index | rules of go   Go, an addictive game Copyright © 1994-2021 GoBase        studying go | rules    ## 5.3 The Preliminary End of the Game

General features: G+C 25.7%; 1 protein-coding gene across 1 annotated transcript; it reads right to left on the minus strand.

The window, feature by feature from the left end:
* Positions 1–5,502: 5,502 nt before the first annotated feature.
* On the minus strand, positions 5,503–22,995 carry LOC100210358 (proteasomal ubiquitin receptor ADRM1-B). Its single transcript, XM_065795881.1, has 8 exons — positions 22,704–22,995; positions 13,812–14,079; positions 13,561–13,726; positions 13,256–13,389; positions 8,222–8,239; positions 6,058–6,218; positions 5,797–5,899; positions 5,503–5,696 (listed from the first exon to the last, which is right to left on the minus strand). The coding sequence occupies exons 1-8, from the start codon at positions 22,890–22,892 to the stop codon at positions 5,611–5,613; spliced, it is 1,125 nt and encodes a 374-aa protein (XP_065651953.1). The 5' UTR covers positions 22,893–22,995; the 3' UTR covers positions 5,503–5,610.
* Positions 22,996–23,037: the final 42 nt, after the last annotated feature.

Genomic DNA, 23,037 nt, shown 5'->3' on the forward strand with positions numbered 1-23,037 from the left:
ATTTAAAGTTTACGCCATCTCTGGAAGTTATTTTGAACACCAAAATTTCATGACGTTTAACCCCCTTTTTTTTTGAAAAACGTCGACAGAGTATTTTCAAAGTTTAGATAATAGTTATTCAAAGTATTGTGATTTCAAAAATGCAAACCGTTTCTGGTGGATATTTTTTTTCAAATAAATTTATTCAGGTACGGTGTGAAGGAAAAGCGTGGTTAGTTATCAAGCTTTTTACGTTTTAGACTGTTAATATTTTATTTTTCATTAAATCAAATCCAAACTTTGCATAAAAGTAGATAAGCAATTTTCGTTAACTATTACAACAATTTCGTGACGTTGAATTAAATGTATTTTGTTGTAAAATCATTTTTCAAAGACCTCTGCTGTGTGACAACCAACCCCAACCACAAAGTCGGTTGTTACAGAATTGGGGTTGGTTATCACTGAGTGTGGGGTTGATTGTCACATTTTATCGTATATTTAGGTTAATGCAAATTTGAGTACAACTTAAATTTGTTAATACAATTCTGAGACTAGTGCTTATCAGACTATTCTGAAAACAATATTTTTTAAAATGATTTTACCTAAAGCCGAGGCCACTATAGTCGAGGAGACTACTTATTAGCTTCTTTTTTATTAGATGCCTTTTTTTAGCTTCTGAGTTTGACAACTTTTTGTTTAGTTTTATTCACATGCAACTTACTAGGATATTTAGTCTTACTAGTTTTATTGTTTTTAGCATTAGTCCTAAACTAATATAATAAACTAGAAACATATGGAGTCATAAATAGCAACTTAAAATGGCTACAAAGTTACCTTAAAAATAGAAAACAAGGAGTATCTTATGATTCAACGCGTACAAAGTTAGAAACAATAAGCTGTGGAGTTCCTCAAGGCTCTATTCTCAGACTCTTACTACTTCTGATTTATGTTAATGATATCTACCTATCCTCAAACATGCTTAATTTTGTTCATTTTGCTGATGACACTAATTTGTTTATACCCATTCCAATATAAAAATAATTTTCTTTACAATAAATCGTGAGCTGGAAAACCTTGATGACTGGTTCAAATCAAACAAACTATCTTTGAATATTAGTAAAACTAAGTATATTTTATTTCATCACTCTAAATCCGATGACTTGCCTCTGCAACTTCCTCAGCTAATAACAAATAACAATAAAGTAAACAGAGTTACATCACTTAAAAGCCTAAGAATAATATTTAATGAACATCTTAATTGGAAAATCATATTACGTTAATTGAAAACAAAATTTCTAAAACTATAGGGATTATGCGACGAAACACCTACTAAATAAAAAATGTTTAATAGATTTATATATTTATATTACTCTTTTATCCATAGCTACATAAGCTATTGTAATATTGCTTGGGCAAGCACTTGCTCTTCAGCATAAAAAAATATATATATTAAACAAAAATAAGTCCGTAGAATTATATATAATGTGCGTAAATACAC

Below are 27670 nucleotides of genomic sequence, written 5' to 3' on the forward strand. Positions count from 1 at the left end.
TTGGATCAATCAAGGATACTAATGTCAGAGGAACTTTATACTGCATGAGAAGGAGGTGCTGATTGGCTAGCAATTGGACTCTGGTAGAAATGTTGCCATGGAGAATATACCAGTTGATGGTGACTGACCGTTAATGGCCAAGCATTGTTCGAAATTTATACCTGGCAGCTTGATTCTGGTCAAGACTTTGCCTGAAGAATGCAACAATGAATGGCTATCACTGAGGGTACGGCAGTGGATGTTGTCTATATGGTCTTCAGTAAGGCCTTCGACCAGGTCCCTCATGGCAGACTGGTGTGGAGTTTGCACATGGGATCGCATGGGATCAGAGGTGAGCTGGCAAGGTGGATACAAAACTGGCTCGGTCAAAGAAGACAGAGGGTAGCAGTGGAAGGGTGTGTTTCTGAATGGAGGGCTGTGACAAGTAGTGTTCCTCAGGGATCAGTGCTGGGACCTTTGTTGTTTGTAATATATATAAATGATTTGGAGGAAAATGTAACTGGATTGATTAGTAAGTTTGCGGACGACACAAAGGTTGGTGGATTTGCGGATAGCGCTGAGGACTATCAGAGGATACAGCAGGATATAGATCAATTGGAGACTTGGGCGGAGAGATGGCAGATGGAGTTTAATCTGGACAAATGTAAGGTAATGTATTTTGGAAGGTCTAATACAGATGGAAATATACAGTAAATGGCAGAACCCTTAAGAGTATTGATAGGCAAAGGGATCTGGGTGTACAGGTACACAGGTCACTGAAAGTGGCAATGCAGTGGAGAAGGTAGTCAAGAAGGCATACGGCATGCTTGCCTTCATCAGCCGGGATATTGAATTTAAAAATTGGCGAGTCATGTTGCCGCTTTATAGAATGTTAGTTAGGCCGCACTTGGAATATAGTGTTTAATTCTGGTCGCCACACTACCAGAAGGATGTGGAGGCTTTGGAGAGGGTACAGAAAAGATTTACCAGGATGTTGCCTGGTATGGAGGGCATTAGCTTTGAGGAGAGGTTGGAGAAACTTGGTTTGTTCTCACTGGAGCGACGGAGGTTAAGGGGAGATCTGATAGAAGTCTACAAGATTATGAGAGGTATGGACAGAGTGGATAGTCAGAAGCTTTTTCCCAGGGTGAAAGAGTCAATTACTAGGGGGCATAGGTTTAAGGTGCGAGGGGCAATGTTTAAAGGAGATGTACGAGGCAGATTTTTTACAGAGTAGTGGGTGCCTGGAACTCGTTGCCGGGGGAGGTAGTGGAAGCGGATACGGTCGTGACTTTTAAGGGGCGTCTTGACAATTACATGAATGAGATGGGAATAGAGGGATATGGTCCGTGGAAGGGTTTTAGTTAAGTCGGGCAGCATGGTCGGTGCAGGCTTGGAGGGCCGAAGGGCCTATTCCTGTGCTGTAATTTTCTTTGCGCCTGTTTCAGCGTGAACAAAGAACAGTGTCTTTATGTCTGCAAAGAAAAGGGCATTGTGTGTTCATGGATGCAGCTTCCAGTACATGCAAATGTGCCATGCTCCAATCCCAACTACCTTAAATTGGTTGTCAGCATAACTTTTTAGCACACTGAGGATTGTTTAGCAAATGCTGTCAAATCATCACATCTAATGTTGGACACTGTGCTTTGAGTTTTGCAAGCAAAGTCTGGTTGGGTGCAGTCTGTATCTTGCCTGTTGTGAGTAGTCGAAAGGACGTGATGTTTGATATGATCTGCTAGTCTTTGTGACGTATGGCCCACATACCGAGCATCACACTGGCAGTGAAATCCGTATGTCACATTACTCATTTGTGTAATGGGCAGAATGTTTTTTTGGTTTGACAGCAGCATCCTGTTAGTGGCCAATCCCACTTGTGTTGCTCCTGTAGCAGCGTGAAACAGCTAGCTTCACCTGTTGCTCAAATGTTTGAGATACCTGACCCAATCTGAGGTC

Making the neutral points truly neutral means that the first pass can be made regardless of the number of neutral points. In area rules III the first pass has to be made when the number of neutral points is even, because a player loses a point if he passes when the number is odd. At the same time, since the term (n1 - n2) affects the score, both players compete to be first to pass. In the equations defining s1 and s2, every stone played after the last competitive move increases the term (N1 - n1) or (N2 - n2) by one. Stones played inside one's own territory do not change the score, the one-point reduction being balanced by the one-point gain, but each stone played on a neutral point increases the score by one. So if the last competitive move occurs when there are an odd number of neutral points, the first player to play after the last competitive move gains a point. Let's call the time at which the players start scoring points for moves the "preliminary end" of the game. If we want to let the first pass be made regardless of the number of neutral points, when a player makes the first pass, his opponent must have the right to decide whether this is the preliminary end. This leads us to define the preliminary end by means of consecutive passes. If the first pass is made when there are an even number of neutral points, and if the next player also passes, then the game reaches its preliminary end with an even number of neutral points left. If the next player does not pass but occupies one of the neutral points, his opponent will also occupy a neutral point instead of passing. The preliminary end will not occur when the number of neutral points is odd. If the first pass is made when there are an odd number of neutral points, the next player should occupy one of the neutral points, because passing and causing the preliminary end of the game would lose a point. In any case, the player who makes the second consecutive pass always has the right to do so when there are an even number of neutral points left. For this reason, territory rules cannot carry on from a single pass into the second phase as in area rules III. This is why the rule about the preliminary end is necessary. As a result of this rule, playing on neutral points before the preliminary end of the game never leads to profit. Note that with both area rules III and this preliminary-end rule, the transition from the first to the second phase of the game occurs when the remaining number of neutral points is even. Therefore, in area rules III, if the first pass is made correctly, the opponent should also be able to pass, marking the preliminary end of the game. The important point is that if play is continued, the result will be the same whether the game is scored by the method of area rules III or by the territory-and-prisoners method. Another point to note is that under the rule of two passes for the preliminary end, the first pass does not have to be the same as the first pass under area rules III. The gist of this discussion is that if the preliminary-end rule is introduced into area rules III, together with a rule either adding points for the number of moves made after the preliminary end or requiring equal numbers of moves after the preliminary end, the score can be counted by prisoners and territory. Therefore, even though they differ in the method of transition from the first phase to the second phase of the game, territory rules I and area rules III are in complete agreement.          home > rules of go Feedback: editor@gobase.org